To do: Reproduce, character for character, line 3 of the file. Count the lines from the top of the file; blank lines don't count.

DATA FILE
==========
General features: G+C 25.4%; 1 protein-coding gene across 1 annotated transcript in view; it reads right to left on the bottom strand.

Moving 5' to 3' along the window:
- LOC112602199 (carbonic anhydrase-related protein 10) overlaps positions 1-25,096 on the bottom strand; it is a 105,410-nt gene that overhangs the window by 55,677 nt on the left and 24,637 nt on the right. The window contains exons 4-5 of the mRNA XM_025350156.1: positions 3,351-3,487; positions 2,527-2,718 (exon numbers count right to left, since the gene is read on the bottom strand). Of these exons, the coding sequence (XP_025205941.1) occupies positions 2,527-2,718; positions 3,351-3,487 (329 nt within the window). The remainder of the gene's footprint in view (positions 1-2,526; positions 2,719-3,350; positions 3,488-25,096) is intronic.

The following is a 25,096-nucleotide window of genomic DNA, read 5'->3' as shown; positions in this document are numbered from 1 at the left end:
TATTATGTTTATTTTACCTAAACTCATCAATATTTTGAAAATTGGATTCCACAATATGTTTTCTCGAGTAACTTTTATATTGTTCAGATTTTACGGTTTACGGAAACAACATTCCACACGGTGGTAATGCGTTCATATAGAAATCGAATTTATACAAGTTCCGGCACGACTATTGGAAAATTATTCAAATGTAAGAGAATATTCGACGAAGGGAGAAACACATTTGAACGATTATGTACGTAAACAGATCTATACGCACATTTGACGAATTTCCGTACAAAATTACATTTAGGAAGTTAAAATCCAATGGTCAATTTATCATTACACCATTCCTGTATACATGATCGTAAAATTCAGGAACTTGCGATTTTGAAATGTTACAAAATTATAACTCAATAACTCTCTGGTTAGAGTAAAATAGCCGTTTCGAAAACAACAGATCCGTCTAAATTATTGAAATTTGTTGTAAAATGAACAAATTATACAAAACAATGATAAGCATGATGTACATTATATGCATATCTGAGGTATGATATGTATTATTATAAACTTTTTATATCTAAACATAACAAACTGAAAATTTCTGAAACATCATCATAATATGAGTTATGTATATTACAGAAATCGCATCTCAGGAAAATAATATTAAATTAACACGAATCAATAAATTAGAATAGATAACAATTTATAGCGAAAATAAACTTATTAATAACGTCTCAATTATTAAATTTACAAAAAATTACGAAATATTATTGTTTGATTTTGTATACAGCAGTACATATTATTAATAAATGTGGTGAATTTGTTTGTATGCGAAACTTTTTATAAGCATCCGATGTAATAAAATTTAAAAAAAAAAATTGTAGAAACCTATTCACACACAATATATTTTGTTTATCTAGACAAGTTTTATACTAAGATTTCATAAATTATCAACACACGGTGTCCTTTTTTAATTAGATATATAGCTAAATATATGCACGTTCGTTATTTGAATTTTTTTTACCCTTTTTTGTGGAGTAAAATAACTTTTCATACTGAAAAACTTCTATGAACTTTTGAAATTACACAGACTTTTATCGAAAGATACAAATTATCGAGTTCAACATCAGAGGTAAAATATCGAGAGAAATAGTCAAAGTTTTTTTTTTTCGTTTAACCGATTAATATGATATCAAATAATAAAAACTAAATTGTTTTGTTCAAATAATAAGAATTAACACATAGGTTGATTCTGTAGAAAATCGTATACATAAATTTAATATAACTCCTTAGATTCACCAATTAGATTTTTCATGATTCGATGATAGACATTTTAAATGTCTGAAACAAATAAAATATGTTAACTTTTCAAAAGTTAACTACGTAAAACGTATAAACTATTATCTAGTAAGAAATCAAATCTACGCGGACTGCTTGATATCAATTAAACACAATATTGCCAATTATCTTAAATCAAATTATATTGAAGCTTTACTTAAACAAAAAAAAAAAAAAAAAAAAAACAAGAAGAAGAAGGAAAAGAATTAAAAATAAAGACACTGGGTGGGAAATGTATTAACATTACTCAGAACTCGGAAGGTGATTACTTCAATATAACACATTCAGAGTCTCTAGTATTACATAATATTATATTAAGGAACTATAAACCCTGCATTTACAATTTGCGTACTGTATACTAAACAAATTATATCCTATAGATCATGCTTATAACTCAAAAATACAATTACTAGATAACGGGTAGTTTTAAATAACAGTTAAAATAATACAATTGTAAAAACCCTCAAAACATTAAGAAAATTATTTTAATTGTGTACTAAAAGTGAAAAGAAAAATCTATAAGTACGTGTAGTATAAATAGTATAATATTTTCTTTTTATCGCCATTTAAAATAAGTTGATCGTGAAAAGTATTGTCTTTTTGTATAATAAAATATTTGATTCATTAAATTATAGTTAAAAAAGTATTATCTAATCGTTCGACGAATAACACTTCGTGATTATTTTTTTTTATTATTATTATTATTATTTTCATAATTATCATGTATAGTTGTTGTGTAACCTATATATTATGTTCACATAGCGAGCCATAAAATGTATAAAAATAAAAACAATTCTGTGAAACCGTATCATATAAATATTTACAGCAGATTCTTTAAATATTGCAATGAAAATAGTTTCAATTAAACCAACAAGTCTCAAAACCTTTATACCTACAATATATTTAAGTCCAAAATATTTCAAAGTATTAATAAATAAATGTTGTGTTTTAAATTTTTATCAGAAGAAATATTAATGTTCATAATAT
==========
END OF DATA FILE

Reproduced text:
- LOC112602199 (carbonic anhydrase-related protein 10) overlaps positions 1-25,096 on the bottom strand; it is a 105,410-nt gene that overhangs the window by 55,677 nt on the left and 24,637 nt on the right. The window contains exons 4-5 of the mRNA XM_025350156.1: positions 3,351-3,487; positions 2,527-2,718 (exon numbers count right to left, since the gene is read on the bottom strand). Of these exons, the coding sequence (XP_025205941.1) occupies positions 2,527-2,718; positions 3,351-3,487 (329 nt within the window). The remainder of the gene's footprint in view (positions 1-2,526; positions 2,719-3,350; positions 3,488-25,096) is intronic.